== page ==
UNICEF: “Education Our Future”: Six Syrian refugee children tell what it means to be back in school

3(26)The Conditional Cash Transfer for Education Programme changing the lives of Syrian refugee children in Turkey.

“All children should go to school. If I go to school I can also help my friends. There is a big difference between a child who goes to school and one who doesn’t,” says Meymune, 12 years old.
Refugee children who were forced to flee their country not only left behind their home, their friends and family but also had to interrupt their education. Thanks to the Conditional Cash Transfer for Education (CCTE) programme more than 356,000 refugee children receive financial support to enjoy their right to education in Turkey.
Meymune is now in third grade in Gaziantep, southeast Turkey. She is one of the 6 refugee children whose stories have been showcased in a photography exhibition titled “Education our Future” on 23 July 2018, at the Zaventem International Airport in Brussels, Belgium. This exhibition introduces the viewer to the day to day life of refugee children, from 7 to 17 years old, currently living in Turkey.
The photographs of Hassan, Siva, Esraa, Hamza, Ahmed and Meymune reflect their hopes and ambitions for the future as well as the impact of the CCTE progamme on their lives and ability to go on with their education.
The “Education Our Future” exhibition was inaugurated by Mr. Christos Stylianides, European Commissioner, Humanitarian Aid & Crisis Management; Ambassador Faruk Kaymakci, Permanent Delegate of Turkey to the EU in Brussels; Ms. Afshan Khan, UNICEF Regional Director, Europe and Central Asia; Mr. Kerem Kinik, President, Turkish Red Crescent; Mr. Elhadj As Sy, Secretary General International  Federation of Red Crescent and Red Crescent Societies; and Mr. Philippe Duamelle, UNICEF Representative in Turkey.

The CCTE Programme

“One day my father found a blackboard like the one we have at school and he brought it home. I enjoy writing on this board because it makes me feel like a teacher. My siblings become my students and I can teach them the alphabet. I hope to become a real teacher one day” says seven-year-old Esraa who is in grade one.  She and her siblings are currently benefiting from the CCTE programme, which encouraged her family to keep them in school and continue their education.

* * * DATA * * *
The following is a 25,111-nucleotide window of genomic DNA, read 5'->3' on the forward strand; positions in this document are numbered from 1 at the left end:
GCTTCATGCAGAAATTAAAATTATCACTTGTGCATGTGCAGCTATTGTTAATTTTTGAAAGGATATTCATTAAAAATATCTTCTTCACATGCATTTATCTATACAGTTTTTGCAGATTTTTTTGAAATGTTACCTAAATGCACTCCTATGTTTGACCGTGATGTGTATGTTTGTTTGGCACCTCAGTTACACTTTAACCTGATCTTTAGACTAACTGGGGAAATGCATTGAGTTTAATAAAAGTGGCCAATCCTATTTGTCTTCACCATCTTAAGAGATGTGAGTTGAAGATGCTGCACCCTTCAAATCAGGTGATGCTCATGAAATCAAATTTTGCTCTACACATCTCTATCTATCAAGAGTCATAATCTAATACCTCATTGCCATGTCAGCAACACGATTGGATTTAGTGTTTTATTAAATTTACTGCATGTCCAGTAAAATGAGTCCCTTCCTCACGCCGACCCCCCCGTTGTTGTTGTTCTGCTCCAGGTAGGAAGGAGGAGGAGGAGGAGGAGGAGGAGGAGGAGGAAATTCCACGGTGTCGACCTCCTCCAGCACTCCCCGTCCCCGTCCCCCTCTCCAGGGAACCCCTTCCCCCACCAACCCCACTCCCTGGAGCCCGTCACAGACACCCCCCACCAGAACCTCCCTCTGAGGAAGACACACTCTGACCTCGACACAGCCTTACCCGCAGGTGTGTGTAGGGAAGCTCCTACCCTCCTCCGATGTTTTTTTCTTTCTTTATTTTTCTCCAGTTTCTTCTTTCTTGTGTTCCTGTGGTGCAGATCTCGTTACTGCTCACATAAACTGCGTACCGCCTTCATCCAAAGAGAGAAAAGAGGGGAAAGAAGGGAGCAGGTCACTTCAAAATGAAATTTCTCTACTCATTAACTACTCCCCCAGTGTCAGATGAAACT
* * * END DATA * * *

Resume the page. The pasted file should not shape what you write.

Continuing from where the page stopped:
The CCTE Programme aims to encourage enrolment and improve school attendance of children. The programme also includes an important component that ensures the identification and assessment of the most vulnerable children and their referral to complementary child protection services, as required.The CCTE programme is a national social assistance programme, implemented by the Ministry of Labour, Social Services and Family since 2003 and has been extended to Syrian and other refugee families in early 2017.

The extension of the national CCTE programme to Syrians and other refugees is being implemented through a close partnership between the Ministry of Labour, Social Services and Family, the Ministry of National Education, the Turkish Red Crescent and UNICEF, and has been made possible by the financial support of the European Union, as well as from Norway and the United States.

Ahmed has a chance to choose his future

Ahmed is 17 years of age and is in grade eight. Besides attending school, Ahmed helps his siblings with their homework and works part-time at a textile factory nearby.

Ahmed and his siblings benefit from the CCTE programme which has enabled them to go back to school. Before receiving the support, Ahmed had to work full-time at the factory in order to help support his family.

“We have come from war and it’s difficult to dream about the future,” said Dua, Ahmed’s mother. “But thanks to the CCTE programme, Ahmed’s hours at the factory have decreased and he can now go to school regularly. Ahmed is a young man and this initiative means a lot to him as he can now decide what he wants to do in his future.”

The 30-photo exhibition includes a digital component at the Brussels Airport. The 19 digital screens placed in the departure hall featuring the portraits of these children who benefit from the CCTE programme give travelers the opportunity to “e-meet” them. The exhibition reminds the airport visitors about the resilience of refugee children who have spent many years away from their country, and the critical importance their education represents for the future.  It is estimated that about 2 million people will see these pictures over the next few weeks.

The digital exhibition will be on until 7 August 2018. If you pass by don’t forget to look for the photos of Hassan, Siva, Esraa, Hamza, Ahmed and Meymune…